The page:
In the second part of our interview with Joy Macknight, transaction banking and technology editor at The Banker we explore how banks are using technology to bring the customer to the centre of everything they do.
In our first instalment Joy told us about the challenges of silos in banking and how they lead to a fragmented customer journey. Today we focus on the solutions.
Hi Joy, what are some of the ways banks are tackling these challenges?
I recently wrote a feature on voice recognition technology and a lot of banks are looking to use the technology to immediately identify someone. A lot of them are looking at using it with their high end client base first — it’s about being able to identify them on the phone immediately.
One Slovakian bank was using it for their call centre, to give their mobile agents immediate access to what they have been looking at. So you can give agents everything they need to go in and sell to the client, without wasting time.
Using the same voice recognition in their call centres, they can identify them while they are talking instead of asking “what’s your name, where do you live” and so on.
The banks are trying to link up the different information points about customers, so it no longer sits in siloes within the bank. Instead of one person for mortgages, one for savings etc, whatever entry point the customer hits, they have a full view of them.
What’s the biggest remaining challenge to achieving this more joined up view?
Banks talk a lot about breaking down internal silos but are making slow progress. It’s often about cross-communication within the bank itself.
All the data is stored in different silos, which cannot speak to each other. Many systems are old, the information is in different formats — and the pressure on margins and profitability makes it more difficult to invest and create a way to join the dots.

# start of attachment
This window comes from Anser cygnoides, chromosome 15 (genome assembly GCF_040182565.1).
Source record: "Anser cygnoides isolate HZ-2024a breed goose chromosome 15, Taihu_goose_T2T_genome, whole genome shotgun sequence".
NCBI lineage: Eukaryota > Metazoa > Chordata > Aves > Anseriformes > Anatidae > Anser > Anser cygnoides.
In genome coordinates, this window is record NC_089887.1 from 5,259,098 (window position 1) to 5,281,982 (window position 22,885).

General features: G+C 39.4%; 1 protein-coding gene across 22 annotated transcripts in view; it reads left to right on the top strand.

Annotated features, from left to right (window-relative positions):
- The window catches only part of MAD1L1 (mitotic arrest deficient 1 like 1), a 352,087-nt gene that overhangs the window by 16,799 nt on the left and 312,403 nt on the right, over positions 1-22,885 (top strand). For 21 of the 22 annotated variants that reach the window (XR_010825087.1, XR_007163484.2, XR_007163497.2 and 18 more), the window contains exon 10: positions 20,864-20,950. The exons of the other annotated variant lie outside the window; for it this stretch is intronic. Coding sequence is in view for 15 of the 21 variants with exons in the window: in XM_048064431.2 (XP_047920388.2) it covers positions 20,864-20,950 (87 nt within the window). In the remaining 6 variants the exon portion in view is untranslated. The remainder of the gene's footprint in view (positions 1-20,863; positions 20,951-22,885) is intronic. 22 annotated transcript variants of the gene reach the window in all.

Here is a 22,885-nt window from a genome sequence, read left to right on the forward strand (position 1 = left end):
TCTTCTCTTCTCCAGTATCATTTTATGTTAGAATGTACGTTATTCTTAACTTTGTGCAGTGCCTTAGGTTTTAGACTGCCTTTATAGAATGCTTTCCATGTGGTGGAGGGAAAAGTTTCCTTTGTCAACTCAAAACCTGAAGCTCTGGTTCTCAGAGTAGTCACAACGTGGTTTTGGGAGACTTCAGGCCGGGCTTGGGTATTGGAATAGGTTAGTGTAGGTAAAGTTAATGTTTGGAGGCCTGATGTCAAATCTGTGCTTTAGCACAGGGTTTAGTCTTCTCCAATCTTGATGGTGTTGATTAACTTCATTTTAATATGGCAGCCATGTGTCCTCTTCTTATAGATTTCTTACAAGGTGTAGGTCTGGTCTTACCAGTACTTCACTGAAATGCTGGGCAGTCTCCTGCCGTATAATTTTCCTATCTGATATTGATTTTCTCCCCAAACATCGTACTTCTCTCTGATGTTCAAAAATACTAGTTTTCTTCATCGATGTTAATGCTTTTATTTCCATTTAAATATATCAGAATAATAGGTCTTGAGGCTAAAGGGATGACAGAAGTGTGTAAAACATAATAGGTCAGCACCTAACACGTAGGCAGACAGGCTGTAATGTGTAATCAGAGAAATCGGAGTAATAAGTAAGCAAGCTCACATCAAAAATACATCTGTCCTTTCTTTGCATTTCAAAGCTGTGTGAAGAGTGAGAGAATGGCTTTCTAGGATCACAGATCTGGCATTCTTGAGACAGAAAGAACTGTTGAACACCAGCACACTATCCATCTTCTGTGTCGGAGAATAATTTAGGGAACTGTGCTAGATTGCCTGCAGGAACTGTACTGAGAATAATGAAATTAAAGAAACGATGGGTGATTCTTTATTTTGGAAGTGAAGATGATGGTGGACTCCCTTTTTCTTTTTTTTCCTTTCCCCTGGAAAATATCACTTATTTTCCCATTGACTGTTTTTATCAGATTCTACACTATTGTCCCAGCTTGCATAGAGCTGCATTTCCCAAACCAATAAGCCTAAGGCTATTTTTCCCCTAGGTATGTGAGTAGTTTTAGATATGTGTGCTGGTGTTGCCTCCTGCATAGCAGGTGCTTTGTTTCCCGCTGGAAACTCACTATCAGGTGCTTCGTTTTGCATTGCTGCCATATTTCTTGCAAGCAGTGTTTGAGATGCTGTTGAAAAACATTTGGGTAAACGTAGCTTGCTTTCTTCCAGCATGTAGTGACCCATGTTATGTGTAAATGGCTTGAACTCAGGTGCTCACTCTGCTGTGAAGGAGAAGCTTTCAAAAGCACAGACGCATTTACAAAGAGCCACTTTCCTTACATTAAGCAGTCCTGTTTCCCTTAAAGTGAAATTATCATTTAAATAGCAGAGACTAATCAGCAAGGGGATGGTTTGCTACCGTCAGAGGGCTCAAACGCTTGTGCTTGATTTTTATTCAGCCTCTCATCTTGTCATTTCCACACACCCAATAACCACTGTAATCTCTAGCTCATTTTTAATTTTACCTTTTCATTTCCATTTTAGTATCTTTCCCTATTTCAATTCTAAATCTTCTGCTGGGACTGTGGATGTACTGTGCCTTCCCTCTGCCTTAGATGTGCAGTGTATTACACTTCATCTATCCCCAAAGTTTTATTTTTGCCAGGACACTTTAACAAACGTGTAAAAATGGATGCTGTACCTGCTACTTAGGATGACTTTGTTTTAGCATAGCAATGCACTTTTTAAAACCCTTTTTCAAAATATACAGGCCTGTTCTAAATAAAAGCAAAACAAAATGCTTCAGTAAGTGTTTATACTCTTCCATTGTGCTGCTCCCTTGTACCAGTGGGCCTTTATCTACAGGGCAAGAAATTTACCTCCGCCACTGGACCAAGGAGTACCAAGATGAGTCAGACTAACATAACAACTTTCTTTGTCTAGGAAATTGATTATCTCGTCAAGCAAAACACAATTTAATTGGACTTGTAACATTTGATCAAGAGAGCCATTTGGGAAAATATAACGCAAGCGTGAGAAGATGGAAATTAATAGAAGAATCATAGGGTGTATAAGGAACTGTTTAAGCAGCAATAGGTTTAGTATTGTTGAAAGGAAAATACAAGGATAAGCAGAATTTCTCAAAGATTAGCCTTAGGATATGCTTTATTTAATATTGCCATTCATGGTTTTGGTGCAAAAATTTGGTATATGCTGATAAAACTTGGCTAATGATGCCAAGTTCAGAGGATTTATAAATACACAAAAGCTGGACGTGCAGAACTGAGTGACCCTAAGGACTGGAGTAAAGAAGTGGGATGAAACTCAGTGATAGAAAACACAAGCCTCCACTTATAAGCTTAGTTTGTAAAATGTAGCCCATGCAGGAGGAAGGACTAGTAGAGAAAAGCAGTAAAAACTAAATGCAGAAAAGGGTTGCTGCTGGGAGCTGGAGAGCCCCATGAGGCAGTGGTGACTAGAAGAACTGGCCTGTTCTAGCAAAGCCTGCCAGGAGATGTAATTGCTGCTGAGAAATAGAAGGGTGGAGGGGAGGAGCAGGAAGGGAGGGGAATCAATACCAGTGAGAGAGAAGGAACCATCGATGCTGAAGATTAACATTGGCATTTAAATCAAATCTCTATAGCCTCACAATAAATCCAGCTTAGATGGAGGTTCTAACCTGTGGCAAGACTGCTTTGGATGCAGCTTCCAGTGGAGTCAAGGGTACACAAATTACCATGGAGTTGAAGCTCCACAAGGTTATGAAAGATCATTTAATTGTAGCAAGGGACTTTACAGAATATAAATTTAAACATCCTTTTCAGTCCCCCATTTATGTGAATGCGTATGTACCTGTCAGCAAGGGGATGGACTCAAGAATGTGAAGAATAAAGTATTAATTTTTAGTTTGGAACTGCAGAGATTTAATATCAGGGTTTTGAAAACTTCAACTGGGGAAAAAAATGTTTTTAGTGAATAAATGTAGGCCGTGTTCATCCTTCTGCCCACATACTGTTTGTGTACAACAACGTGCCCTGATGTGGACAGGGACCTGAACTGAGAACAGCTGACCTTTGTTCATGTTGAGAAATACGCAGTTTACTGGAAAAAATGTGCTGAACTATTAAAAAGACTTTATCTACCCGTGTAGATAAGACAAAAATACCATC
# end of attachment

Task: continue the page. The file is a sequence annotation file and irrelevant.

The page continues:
How long do you think it will take them to tackle this challenge?
Well again, they are under a lot of pressure from the fintech community and the new banks who don’t have deal with that legacy setup. The newcomers have up-to-date tech and are looking at many problems in a new way, so the incumbent banks are under real pressure to respond.
I think they are trying to do it — and it won’t take them that long. In the next couple of years, I expect they will start to really build that view of their customer.
This pressure of the fintech community on the traditional banks is important because it’s reinventing the customer experience and the banks are having to step up their game. In some cases, banks are partnering with fintech or opening their own innovation labs and talking much more about customer centricity. Banks have to start reinventing their own business to thrive.
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